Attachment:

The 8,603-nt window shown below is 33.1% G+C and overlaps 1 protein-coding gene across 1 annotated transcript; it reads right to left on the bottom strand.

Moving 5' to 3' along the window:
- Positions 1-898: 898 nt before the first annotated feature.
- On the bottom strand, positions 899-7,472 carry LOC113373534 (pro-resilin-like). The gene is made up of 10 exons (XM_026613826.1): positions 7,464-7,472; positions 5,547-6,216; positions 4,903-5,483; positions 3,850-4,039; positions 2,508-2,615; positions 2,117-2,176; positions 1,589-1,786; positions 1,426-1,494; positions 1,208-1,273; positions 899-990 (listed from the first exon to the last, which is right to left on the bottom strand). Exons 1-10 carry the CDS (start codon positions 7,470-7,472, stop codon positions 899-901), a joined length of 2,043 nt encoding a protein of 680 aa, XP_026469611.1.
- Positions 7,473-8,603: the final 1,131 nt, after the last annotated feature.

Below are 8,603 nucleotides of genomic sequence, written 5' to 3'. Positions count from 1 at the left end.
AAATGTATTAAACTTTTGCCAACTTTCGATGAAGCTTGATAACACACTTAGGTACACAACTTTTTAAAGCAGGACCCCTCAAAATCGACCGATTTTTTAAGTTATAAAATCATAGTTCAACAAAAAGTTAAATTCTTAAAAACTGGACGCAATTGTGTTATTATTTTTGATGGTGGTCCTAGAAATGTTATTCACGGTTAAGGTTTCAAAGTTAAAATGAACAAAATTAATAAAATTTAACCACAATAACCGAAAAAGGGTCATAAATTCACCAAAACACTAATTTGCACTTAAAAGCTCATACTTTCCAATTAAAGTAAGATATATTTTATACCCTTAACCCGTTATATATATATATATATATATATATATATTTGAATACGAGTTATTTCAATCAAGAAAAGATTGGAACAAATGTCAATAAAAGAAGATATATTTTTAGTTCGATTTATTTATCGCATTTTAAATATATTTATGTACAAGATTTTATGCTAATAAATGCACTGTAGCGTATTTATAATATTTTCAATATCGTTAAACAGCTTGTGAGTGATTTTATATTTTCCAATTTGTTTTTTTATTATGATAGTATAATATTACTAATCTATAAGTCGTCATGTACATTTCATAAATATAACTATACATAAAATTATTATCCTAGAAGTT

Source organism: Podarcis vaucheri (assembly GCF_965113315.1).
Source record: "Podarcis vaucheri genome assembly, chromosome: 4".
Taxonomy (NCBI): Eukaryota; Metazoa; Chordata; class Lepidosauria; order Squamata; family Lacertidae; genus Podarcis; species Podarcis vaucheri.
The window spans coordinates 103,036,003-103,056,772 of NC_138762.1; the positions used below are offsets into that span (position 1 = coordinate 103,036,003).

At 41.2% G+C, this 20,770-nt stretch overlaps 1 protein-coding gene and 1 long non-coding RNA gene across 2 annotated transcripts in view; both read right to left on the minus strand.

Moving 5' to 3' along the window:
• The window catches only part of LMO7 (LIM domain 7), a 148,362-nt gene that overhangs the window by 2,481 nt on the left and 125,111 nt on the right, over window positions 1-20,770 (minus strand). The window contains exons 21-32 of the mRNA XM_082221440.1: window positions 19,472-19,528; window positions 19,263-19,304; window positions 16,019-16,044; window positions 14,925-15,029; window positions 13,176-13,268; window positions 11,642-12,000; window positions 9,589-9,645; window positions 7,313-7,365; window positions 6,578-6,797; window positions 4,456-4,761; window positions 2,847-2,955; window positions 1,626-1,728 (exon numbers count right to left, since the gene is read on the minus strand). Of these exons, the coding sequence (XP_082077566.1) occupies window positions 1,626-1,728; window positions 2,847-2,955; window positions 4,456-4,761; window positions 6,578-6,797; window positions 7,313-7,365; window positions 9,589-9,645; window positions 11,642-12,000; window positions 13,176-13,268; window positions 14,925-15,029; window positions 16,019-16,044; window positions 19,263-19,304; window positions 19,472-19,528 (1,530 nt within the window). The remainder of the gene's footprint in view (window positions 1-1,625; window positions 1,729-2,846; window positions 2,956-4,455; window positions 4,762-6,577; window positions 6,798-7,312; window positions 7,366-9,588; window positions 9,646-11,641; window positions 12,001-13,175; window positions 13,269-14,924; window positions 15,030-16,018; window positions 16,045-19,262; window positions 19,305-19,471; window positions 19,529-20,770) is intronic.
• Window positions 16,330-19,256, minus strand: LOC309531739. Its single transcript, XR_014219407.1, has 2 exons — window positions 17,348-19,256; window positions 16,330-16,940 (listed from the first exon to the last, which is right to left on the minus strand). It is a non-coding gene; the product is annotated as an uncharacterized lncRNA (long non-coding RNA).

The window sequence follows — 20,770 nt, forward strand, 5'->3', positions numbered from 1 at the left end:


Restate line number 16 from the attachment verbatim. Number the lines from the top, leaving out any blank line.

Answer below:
The window sequence follows — 20,770 nt, forward strand, 5'->3', positions numbered from 1 at the left end: